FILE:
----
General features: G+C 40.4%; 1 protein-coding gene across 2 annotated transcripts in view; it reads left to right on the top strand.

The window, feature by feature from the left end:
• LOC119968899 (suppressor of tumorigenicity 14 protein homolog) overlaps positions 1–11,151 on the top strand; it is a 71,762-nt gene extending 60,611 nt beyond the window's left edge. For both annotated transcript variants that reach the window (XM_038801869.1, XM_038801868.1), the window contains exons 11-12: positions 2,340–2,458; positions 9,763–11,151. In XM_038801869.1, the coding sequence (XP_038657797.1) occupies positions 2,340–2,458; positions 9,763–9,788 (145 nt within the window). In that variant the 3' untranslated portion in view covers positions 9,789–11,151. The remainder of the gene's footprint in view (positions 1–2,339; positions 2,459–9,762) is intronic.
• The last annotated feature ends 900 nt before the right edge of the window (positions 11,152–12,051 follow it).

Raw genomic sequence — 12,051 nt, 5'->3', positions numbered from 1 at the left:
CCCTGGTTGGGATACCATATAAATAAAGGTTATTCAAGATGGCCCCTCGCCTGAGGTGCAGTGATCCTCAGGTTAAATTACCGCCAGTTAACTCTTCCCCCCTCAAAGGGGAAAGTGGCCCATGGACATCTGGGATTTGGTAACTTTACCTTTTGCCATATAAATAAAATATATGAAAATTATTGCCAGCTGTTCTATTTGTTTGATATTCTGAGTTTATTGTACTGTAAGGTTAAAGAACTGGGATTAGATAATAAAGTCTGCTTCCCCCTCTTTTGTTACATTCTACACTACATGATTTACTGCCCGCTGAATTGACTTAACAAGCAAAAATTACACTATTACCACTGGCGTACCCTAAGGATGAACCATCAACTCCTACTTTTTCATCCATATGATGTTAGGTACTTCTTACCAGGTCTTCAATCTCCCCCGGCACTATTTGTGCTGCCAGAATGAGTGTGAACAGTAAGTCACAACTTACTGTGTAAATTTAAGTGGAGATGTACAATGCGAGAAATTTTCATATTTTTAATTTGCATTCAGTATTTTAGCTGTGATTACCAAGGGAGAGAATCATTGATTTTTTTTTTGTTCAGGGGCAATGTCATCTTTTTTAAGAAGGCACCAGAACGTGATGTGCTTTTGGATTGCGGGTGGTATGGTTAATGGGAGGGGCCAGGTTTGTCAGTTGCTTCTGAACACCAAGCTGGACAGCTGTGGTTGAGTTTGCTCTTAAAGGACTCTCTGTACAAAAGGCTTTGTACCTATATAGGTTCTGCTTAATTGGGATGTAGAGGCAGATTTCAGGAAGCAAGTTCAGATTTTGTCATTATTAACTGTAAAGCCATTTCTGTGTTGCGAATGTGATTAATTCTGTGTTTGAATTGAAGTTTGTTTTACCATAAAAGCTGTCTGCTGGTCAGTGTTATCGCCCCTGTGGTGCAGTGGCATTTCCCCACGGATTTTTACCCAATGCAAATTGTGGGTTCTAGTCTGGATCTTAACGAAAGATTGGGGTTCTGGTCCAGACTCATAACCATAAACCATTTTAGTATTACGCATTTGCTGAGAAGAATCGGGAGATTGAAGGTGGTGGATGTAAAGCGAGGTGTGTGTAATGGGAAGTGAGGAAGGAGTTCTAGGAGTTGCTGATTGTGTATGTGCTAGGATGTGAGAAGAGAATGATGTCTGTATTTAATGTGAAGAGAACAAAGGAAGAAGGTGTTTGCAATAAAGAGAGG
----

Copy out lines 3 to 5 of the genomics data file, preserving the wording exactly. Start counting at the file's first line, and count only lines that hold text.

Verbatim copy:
• LOC119968899 (suppressor of tumorigenicity 14 protein homolog) overlaps positions 1–11,151 on the top strand; it is a 71,762-nt gene extending 60,611 nt beyond the window's left edge. For both annotated transcript variants that reach the window (XM_038801869.1, XM_038801868.1), the window contains exons 11-12: positions 2,340–2,458; positions 9,763–11,151. In XM_038801869.1, the coding sequence (XP_038657797.1) occupies positions 2,340–2,458; positions 9,763–9,788 (145 nt within the window). In that variant the 3' untranslated portion in view covers positions 9,789–11,151. The remainder of the gene's footprint in view (positions 1–2,339; positions 2,459–9,762) is intronic.
• The last annotated feature ends 900 nt before the right edge of the window (positions 11,152–12,051 follow it).

Raw genomic sequence — 12,051 nt, 5'->3', positions numbered from 1 at the left: